John continued working for the military, returning to England and working there as a clerk to the Imperial War Graves Association. John and his wife Celina divorced, and John married Rose Emma Matthews Davis, a widow from England. Rose and John’s only child, a son Leslie was born in 1921 in England.

Leslie also became involved in the military, in WWII he was a Flight Seargent with 108 Squadron. Leslie’s plane crashed in Dundalk, Ireland killing seventeen people. Leslie is remembered on a plaque in Brighton (Downs) Crematorium in England.

John Brown returned to Canada after WWII, and he and his wife settled back in Kingston.

Screen Shot 2015-11-05 at 5.42.35 PM

Rose and John Brown Jordan visiting relatives in Montreal. c1950 

John died there in 1951; he is buried at Cataraqui Cemetery.

  • A memory that told to me by John’s nephew, Herbert Jordan was that John was very hard to understand as he had been gassed during the war and had a hole in his throat.

A Mother Gone Too Soon – Fearless Females

March 11 — Did you have any female ancestors who died young or from tragic or unexpected circumstances?  Describe and how did this affect the family? Blog prompt from Lisa Alzo.

When reading this prompt the first person that came into my mind is Anne Reddy.  Anne had her share of trials in her short life, at the age of 26 she had given birth to 7 children, 6 sons and 1 daughter. She was not new to loss as her own mother Margaret (Pendergast) Reddy passed away when she was 8.

Anne named 4 of her boys William, none of whom survived infancy. In 1879, her third William aged two died 1 day after his 5-year old sister Mary of Scarlatina. Anne passed away one year later giving birth to William number 4. Anne and her children are buried in St. Patrick’s Cemetery in Quebec City.

Taken from ancestry.ca

Taken from ancestry.ca

On the thirtieth day of April one thousand eight hundred and eighty we the undersigned priest have interred in the cemetery of this church the body of Anne Reddy wife of William Jordan aged twenty-five years, deceased on the twenty-eighth instant in childbed.

_____ Jordan also Mary & William. St. Patrick's Cemetery, Quebec City. After a visit to the cemetery in the 1990's no sign of this cross was found.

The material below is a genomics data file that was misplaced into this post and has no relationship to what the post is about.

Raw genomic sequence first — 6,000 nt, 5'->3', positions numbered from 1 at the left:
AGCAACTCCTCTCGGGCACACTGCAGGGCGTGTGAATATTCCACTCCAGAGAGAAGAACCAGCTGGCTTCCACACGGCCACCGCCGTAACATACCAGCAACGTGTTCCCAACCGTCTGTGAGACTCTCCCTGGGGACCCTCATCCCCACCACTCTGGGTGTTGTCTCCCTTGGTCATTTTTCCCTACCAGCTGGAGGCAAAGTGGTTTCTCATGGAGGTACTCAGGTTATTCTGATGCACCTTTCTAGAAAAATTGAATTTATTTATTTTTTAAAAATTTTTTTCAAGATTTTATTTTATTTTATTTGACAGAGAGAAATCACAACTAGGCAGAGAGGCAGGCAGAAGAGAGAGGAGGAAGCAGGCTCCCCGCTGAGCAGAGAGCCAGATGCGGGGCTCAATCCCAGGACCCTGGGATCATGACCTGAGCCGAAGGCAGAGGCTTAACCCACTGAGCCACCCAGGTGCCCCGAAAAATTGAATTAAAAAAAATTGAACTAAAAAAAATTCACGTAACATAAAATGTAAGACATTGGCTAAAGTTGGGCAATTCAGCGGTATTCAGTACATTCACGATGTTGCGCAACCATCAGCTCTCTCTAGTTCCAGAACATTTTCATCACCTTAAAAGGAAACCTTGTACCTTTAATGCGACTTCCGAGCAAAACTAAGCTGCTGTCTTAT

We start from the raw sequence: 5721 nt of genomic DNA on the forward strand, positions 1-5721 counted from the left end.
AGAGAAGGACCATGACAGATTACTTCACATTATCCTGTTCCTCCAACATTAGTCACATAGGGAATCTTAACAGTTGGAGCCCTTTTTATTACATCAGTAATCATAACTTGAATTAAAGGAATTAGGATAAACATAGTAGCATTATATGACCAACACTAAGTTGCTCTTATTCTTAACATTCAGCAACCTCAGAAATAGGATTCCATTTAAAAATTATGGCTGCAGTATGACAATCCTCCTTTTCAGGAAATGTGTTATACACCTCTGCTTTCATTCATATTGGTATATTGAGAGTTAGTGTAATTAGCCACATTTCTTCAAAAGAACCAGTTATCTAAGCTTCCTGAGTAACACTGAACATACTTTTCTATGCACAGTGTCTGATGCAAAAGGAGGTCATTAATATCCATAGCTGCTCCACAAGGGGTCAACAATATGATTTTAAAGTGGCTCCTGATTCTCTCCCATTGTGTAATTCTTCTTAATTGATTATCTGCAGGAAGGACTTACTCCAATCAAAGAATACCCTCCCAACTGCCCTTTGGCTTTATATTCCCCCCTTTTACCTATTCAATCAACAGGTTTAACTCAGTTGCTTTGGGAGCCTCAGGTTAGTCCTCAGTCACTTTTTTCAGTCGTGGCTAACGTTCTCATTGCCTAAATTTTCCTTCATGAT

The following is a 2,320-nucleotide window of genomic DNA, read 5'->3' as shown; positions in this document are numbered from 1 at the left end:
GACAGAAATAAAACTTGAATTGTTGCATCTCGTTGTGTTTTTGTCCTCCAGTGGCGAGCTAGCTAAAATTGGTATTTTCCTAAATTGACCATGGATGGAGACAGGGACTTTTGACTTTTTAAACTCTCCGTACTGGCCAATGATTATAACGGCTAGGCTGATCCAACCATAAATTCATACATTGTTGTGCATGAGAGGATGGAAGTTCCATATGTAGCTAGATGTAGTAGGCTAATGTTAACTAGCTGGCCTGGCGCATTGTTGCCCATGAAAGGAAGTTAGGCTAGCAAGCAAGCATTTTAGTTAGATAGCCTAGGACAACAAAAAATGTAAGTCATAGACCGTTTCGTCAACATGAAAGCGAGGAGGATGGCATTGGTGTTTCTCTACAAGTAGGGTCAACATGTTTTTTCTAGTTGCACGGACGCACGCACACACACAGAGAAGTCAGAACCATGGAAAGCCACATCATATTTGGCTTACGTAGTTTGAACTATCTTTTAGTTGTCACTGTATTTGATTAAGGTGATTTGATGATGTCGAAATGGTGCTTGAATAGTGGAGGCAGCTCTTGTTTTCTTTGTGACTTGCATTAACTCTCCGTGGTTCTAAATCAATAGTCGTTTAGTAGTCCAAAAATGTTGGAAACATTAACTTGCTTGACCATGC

_____ Jordan also Mary & William.
St. Patrick’s Cemetery, Quebec City. No sign of this cross was found in the 1990’s.

The 1881 census for Quebec City shows the two surviving Jordan children, Samuel & Peter living with their grandparents. Their father William, who was in the military being stationed in Kingston, Ontario. While there William met and married his second wife Agnes Brown. Peter, my great grandfather, grew up not knowing his mother.

I do not know much about the Reddy family other than what can be found in the records. I would like to know where they were from in Ireland, when they came to Canada or anything at all about their lives. It is a tragedy to have lost two generations of women before their children could know them or their stories.

Letter From A Female Ancestor – Fearless Female

March 8 — Did one of your female ancestors leave a diary, journal, or collection of letters? Share an entry or excerpt. Prompt from Lisa Alzo.

I do not have a diary or journal for any of my female ancestors (or male for that matter). I do have a few copies of letters that my grandmother wrote. I believe she used carbon paper when typing which created a duplicate of her correspondence. Not all her letters have survived, but the little glimpse into her life is priceless to me and inspires me to write about my life.

The letter I picked t share with you is written by my grandmother Beatrice Dever, she is replying to a letter from cousin Ned Frost in Kingston, Ontario. His original letter (which I have) is inquiring about the Jordan family and anything she knew of the family’s history.

Screen Shot 2015-03-11 at 9.56.47 AM

Letter by Beatrice Dever to her cousin Ned Frost.